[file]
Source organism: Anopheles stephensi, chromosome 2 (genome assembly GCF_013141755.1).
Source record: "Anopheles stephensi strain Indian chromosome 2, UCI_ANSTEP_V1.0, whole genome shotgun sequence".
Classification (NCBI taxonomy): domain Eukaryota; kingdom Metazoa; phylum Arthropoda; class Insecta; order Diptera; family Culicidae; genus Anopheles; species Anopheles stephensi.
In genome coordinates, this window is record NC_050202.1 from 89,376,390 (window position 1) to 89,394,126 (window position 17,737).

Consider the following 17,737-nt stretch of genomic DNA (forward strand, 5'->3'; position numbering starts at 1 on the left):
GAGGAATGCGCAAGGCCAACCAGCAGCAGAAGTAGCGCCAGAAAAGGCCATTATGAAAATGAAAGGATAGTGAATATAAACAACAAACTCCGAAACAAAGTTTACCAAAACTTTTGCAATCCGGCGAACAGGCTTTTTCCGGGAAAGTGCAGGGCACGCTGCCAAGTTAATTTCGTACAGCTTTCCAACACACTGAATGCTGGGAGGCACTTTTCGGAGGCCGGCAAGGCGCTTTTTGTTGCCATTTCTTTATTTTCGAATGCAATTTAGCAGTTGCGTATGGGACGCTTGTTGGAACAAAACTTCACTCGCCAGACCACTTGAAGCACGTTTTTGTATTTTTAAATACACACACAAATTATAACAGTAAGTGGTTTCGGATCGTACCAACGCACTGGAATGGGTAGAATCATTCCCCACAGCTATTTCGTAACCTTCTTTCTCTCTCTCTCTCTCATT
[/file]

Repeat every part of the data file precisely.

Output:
Source organism: Anopheles stephensi, chromosome 2 (genome assembly GCF_013141755.1).
Source record: "Anopheles stephensi strain Indian chromosome 2, UCI_ANSTEP_V1.0, whole genome shotgun sequence".
Classification (NCBI taxonomy): domain Eukaryota; kingdom Metazoa; phylum Arthropoda; class Insecta; order Diptera; family Culicidae; genus Anopheles; species Anopheles stephensi.
In genome coordinates, this window is record NC_050202.1 from 89,376,390 (window position 1) to 89,394,126 (window position 17,737).

Consider the following 17,737-nt stretch of genomic DNA (forward strand, 5'->3'; position numbering starts at 1 on the left):
GAGGAATGCGCAAGGCCAACCAGCAGCAGAAGTAGCGCCAGAAAAGGCCATTATGAAAATGAAAGGATAGTGAATATAAACAACAAACTCCGAAACAAAGTTTACCAAAACTTTTGCAATCCGGCGAACAGGCTTTTTCCGGGAAAGTGCAGGGCACGCTGCCAAGTTAATTTCGTACAGCTTTCCAACACACTGAATGCTGGGAGGCACTTTTCGGAGGCCGGCAAGGCGCTTTTTGTTGCCATTTCTTTATTTTCGAATGCAATTTAGCAGTTGCGTATGGGACGCTTGTTGGAACAAAACTTCACTCGCCAGACCACTTGAAGCACGTTTTTGTATTTTTAAATACACACACAAATTATAACAGTAAGTGGTTTCGGATCGTACCAACGCACTGGAATGGGTAGAATCATTCCCCACAGCTATTTCGTAACCTTCTTTCTCTCTCTCTCTCTCATT